Airport Security is Killing Us!

Nov. 14, 2010
The most recent round of al-qaeda attacks using bombs disguised as toner cartridges reminds us that the frontline of the fight with global terrorists lies within the air transport system. As we embark once again on the predictable and tiresome ...

The most recent round of al-qaeda attacks using bombs disguised as toner cartridges reminds us that the frontline of the fight with global terrorists lies within the air transport system. As we embark once again on the predictable and tiresome post-attack phase, where calls for more "extensive security measures" are rampant, we would do well to remember that more is not better when it comes to aviation security.

In fact, the more measures put in place to protect passengers will actually result in greater numbers of their deaths.

The recent announcement by TSA that enhanced "pat-down procedures" will now take place at our nation's airports, along with the deployment of a larger number of the intrusive "naked X-ray" machines, is leaving those of us planning holiday travel with a big decision: Should I just bite the bullet and accept all the humiliation and hassle with security and fly to my destination? Or, if I can, isn't it better to drive?

Of course, if you're going cross-country or over oceans, flying is the only option. Still, for tens of millions of us who are going to a place within a manageable car trip, driving is becoming a far more attractive option.

Recent surveys about the "hassle factor" caused by the aviation security process reveal the tipping point for many Americans about whether to fly or drive is now six hours.

But here is the rub: driving is logarithmically more dangerous than taking a plane. Since September 2001, about 350,000 Americans have been killed on our nation's roads. Conversely, less than a dozen individuals have been killed in terrorist-related attacks against our national aviation system; while the number of air passengers lost in mechanical or weather-related accidents is in the hundreds.

In short, the less people fly and the more they drive, the bigger numbers that are killed.

This reveals that the greatest damage inflicted in the age of terrorism comes most often from what we do to ourselves. While al-qaeda and their cohorts are highly motivated, they simply do not pose an existential threat to our way of life. The reason they used our cargo aircraft to deliver the toner cartridge bombs is because they don't possess the platforms to deliver destruction on their own. The longer-lasting impact from an attack comes within. Whether it is spending billions of dollars to take away nail clippers or forcing more people onto the roads, our reactions are what cause the most ache.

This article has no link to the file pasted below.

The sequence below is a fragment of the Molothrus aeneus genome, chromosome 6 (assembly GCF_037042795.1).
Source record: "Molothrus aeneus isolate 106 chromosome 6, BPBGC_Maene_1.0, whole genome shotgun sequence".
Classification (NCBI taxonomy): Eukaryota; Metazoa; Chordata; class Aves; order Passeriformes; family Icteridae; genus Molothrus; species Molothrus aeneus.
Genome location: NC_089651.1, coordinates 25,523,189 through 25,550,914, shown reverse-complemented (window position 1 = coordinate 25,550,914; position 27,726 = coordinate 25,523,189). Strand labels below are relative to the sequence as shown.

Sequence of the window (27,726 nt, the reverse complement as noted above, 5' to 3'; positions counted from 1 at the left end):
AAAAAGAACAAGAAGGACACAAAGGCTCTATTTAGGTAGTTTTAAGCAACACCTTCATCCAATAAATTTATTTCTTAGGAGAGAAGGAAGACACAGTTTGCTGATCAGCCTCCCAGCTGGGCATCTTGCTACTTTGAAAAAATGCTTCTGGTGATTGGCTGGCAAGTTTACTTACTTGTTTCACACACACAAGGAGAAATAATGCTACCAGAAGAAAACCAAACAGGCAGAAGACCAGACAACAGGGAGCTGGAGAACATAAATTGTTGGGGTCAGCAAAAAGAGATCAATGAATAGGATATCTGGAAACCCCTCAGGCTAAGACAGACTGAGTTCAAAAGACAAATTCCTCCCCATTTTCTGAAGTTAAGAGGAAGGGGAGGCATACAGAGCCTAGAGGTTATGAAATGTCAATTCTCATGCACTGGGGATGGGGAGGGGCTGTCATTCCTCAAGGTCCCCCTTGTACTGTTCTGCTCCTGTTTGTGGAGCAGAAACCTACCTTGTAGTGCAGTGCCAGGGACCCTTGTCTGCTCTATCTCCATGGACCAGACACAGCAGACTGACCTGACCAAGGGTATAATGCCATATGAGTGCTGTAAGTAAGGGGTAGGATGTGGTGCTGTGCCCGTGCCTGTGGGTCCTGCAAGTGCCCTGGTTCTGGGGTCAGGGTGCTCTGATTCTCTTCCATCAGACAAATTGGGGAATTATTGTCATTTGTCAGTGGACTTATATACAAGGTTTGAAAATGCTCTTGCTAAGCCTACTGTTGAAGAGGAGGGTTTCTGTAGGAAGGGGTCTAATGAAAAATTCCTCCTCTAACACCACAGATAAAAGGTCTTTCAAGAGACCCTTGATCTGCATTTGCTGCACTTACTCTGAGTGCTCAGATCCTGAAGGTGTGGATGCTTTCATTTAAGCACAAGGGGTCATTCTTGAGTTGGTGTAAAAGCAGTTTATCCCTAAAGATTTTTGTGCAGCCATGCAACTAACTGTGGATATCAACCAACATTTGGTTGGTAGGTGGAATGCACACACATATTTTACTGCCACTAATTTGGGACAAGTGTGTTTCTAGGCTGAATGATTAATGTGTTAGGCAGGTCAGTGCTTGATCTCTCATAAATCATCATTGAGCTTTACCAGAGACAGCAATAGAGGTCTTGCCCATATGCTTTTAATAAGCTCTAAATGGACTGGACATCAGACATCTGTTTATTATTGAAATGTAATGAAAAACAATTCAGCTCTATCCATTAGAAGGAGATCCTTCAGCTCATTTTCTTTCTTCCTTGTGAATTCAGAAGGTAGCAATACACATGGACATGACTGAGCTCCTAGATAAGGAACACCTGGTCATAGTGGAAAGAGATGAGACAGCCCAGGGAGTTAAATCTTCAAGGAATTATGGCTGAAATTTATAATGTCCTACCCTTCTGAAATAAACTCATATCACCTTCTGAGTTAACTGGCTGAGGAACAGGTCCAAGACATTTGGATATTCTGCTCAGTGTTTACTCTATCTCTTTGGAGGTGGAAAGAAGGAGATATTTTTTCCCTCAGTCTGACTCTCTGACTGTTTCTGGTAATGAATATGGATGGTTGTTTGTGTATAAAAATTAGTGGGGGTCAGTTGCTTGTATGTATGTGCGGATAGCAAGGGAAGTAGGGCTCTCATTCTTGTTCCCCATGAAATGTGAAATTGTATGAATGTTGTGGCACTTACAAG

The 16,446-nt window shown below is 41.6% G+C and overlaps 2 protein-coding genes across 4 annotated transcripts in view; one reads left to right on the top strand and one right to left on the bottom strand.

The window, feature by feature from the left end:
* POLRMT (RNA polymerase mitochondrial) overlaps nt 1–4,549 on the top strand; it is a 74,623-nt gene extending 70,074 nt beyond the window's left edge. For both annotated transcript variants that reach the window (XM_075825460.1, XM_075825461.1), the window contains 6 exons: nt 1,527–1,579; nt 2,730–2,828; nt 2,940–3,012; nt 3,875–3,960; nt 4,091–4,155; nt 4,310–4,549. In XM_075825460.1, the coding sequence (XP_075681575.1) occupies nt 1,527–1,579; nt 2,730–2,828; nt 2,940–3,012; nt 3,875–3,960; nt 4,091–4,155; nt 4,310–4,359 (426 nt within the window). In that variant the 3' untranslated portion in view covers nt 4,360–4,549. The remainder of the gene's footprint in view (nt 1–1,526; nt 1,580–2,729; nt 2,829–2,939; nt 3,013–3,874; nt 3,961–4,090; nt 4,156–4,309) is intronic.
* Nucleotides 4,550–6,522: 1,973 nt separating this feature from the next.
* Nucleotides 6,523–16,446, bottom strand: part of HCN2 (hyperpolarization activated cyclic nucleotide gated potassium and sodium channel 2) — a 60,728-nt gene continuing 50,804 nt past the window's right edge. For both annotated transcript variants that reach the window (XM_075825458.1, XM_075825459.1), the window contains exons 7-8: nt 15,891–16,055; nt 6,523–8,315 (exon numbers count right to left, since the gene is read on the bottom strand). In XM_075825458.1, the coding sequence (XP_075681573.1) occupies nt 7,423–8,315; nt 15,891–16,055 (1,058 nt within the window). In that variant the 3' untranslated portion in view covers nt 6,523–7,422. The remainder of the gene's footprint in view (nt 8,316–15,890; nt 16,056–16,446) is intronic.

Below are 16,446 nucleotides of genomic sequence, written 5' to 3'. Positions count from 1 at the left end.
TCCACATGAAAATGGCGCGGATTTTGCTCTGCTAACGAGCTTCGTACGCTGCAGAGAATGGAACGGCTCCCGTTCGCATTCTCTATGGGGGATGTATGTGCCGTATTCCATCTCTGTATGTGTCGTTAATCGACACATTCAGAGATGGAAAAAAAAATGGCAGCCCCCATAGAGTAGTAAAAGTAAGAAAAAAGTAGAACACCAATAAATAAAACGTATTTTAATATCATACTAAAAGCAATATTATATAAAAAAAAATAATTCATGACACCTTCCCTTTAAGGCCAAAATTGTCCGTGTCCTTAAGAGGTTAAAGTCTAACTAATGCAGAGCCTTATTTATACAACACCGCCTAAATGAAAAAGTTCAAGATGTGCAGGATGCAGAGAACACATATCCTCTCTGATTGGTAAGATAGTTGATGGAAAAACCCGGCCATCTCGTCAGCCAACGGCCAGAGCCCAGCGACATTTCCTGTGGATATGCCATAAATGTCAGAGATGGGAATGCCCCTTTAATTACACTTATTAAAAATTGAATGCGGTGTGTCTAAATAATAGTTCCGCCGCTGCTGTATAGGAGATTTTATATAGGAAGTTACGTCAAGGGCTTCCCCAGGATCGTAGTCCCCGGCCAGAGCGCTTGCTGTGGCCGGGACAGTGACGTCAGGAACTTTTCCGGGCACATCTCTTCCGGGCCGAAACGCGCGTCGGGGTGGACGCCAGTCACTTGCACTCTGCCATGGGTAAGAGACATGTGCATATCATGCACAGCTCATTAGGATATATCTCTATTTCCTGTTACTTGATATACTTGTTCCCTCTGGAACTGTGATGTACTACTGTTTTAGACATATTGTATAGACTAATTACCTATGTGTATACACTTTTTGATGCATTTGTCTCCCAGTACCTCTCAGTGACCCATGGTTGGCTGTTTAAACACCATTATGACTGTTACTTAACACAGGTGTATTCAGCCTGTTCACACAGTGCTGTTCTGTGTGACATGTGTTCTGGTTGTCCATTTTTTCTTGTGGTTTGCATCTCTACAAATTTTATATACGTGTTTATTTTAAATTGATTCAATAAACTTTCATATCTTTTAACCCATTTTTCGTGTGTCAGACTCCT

No one understands this better than the terrorists themselves. And the best "bang for the buck" is to attack aviation. Targeting airports and airplanes provides a powerful, symbolic target on a unique, global stage with guarantees of widespread international media coverage. This attention compels our political leaders to do something anything to better secure the skies after an attack. But no one ever asks: Just because we can roll out new measures, does it mean we should? And, equally important, are these "new" measures preventing the last attack or dealing with the next one?

This is critical.

In our future lies a day in which multiple suicide passengers on multiple planes blow themselves up through the detonation of body-cavity bombs hidden within them.

Having already tested and deployed the body-cavity bomb, it will be only be a matter of time before al-qaeda uses this "innovation" against commercial airplanes. All of the current and future security measures at our nation's airports- even the "naked x-ray machines"- would not be able to locate a body-cavity bomb.

The current aviation security strategy of doing more and subjecting passengers to worse is not sustainable. The logical conclusion to the current path is the body cavity search of millions of passengers. Imagine that...

Before we get to this Kafkaesque outcome, we have the opportunity to change course; to implement the kind of aviation security system that is malleable, dynamic, risk-based, and efficient.

To get there will take leadership from the President, the new Congress, and all stakeholders of the aviation system. Let's hope this happens.

The alternative in the form of the status quo is increasingly unacceptable and dangerous.

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